Sunday, May 30, 2004

A friend called Dana

I left it a while before writing about my Dana, because I wanted to find out all its faults first. That I have since bought a second one for my partner is an indication of my level of success in that quest ...

After more than a quarter of a century in journalism and writing, I'm fairly familiar with keyboards, and before them, old clackety-clack typewriters.

I always liked portability, to the point that I never travelled anywhere without my much-loved Olivetti 25 Lettera. I even used it on airplanes, once arousing the ire of a whole section in a night-time across-US air flight because the clacking was being transmitted along the tubes that carried the movie sound to those pre-electronic earphones.

Then, when I got my first Macintosh Plus, I also discovered the Tandy 102, which gave me something that would allow me work electronically away from the office and feed the results back into my Mac afterwards.

The Tandy was really good, with some 20 hours of duty available from four AA batteries. It was light, and tough, and because it only was for writing, it didn't distract me from that part of my work, which was also increasingly bringing me towards layout and design. It did have a limitation: even though I was able to add a larger chip to it, it only held the equivalent of 4,000 words.

Then, when the first Apple Powerbook came on the scene, I bought in early to what was to be a long line of Apple portables, culminating in my current beloved iBook, which has allowed me do everything from magazine design to website daily management from many parts of the world when I travel.

But I still used the Tandy also until recently, when it rather died at my hand after I tried to repair a broken Caps Lock with superglue. It ended being permanently locked in caps! Sorry, really sorry, old and faithful friend.

Enter Dana, which I'd been conscious of for some time. And coincidentally, though US-spec wouldn't have put me off, a British spec one was available. While on a business trip to Spain I called one of the UK suppliers - Chromasonic Computer Centre - and two days after I got home to Ireland this machine was sitting in a space cleared from the normal debris on my desk.

Have to say, 'machine' is not the right word. Never has been for my various laptop computers, which have for so many years been my constant companions. And after three months with this particular companion, I hope my iBook isn't feeling too jealous ...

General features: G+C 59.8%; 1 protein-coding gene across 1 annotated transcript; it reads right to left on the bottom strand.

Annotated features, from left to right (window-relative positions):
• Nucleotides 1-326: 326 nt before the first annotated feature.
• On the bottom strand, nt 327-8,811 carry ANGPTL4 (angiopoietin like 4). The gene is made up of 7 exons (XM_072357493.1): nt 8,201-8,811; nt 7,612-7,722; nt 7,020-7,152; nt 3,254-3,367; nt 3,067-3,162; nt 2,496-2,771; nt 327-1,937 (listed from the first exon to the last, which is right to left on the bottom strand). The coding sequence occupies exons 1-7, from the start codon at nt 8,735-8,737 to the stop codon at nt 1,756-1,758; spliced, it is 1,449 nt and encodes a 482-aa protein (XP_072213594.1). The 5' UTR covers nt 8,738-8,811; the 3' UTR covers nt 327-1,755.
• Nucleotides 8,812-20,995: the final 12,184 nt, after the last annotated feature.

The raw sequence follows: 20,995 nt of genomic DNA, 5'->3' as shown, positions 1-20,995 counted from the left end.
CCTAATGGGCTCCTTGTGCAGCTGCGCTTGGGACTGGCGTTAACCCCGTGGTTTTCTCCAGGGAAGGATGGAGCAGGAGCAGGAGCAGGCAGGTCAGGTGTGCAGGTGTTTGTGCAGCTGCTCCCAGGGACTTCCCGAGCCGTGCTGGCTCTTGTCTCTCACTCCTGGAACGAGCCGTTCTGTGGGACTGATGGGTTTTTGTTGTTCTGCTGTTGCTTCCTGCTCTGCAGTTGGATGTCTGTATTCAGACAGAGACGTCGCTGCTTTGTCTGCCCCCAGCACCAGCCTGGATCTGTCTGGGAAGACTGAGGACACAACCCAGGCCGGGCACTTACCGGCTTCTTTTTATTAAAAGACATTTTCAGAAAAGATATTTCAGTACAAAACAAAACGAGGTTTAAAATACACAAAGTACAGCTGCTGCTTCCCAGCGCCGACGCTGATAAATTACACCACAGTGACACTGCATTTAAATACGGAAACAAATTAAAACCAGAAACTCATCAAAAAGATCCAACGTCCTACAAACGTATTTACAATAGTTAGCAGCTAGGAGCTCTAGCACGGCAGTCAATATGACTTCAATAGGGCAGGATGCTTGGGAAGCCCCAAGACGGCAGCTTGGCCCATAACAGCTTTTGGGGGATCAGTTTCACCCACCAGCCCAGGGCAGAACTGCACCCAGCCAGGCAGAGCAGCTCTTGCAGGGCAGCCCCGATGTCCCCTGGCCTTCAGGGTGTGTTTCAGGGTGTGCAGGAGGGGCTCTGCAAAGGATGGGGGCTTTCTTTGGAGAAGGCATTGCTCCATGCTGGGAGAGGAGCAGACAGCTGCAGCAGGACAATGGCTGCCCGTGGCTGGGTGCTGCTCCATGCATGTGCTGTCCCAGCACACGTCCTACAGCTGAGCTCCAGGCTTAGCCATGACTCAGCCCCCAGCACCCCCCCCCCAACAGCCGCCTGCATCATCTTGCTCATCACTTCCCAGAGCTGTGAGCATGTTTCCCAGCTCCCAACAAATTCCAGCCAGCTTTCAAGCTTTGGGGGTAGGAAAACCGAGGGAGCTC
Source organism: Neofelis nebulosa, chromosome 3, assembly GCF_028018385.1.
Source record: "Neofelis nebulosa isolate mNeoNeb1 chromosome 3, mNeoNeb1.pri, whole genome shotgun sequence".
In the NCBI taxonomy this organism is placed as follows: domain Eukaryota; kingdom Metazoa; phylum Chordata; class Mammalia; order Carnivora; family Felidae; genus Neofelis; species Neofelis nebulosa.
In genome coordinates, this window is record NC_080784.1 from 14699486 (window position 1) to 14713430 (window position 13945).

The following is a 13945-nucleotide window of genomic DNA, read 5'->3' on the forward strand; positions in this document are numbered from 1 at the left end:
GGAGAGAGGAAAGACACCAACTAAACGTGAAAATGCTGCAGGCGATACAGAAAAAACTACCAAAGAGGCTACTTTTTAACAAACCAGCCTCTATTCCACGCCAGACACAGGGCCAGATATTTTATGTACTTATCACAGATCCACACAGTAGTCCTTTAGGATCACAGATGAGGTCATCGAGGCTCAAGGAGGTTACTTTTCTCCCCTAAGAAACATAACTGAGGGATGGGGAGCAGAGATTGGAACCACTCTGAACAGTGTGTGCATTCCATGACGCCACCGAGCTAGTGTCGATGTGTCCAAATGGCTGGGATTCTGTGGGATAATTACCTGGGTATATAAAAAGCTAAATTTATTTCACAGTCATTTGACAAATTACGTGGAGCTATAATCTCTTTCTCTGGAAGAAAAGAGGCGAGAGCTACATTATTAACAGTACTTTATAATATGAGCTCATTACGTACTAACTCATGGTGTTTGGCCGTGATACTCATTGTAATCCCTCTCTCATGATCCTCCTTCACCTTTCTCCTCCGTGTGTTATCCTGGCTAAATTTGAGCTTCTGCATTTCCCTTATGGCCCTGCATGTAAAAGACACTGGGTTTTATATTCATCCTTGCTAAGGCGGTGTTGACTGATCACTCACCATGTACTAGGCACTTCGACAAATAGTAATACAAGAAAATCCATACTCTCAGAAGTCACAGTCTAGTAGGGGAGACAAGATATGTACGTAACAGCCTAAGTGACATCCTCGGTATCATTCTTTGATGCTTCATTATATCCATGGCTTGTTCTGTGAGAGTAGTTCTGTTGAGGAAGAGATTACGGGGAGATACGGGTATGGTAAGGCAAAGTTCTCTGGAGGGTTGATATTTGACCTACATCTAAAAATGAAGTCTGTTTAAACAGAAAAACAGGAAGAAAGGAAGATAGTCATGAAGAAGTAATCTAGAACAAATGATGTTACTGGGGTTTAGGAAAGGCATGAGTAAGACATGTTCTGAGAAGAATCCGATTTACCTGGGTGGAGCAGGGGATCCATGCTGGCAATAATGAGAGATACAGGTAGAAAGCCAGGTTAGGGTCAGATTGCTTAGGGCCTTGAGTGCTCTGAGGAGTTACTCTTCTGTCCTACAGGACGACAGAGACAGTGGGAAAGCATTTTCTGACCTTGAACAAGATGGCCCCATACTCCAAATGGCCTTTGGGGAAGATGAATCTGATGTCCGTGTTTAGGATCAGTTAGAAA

The AlphaSmart people really got this one right.

Dana is a beautiful shape. It is trim and trendy. It has probably the best keyboard I have used in a career that has brought me from print journalism through radio, magazine editing and production, photography, and, most recently, internet publishing in both local news and national automotive journalism.

I spend quite a bit of time on airplanes, and like to use that time to catch up on work. Even on the times I fly business class, there's not really enough room to comfortably use a computer with a standard flip-up lid. So now my iBook remains stowed in the overhead locker, while the Dana toils through the airborne hours with me. And in airport bars and lounges.

And in my local pubs too, or maybe the coffee shops, depending on my humour: I'll often move out of my office when I want a change of place to do a different kind of writing. The other customers are used to seeing me with a laptop propped on the bar. Now I've introduced Dana to the same bars. Hope it isn't a corrupting influence.

I've been impressed with the thought that was put into the different facilities which Dana provides. Nothing too high-flying, but all useful for time and work management. I think how the Dana interacts with my desktop eMac and my iBook is as painless as it comes.

There are a couple of minor shortcomings. The screen can be hard to see in poor light. I don't like the backlight, so I'll be buying a Kensington Flylight for those conditions. And I always bold the font when I'm writing because the plain text reads a little thin.

I also think throwaway plastic screen protectors would be a good idea. I've made my own by cutting it out of a 30-cent acetate sheet, and just feel more comfortable that the main screen won't be accidentally cut.

With the help of correspondence in this community forum, I've added functionality: backup to an SD card, a Psion Travel Modem which has already proved its worth, and a USB/SD gidget for transferring files to and from press office computers which don't have synch programmes installed.

In short, my Dana can do almost anything I need to do on the road, or while watching evening TV as I'm doing while writing this. Its basic cost was more than paid for by pieces written on one trip abroad a week after I got it. And the 475 euros cost is at a level where I wouldn't have to worry too much about a replacement if it is damaged or lost.

But I wouldn't really like anything to happen to it. Dana, and all my other computers now and past, have been extensions of myself, have helped me to build a satisfying career, extended my leisure options, and have been largely responsible for me being able to raise my family.

They are more than machines. 'Friends' gets close. Thanks for introducing me to this particular one, AlphaSmart.

NOTE: This piece first appeared on the AlphaSmart Community forum on July 19, 2003.

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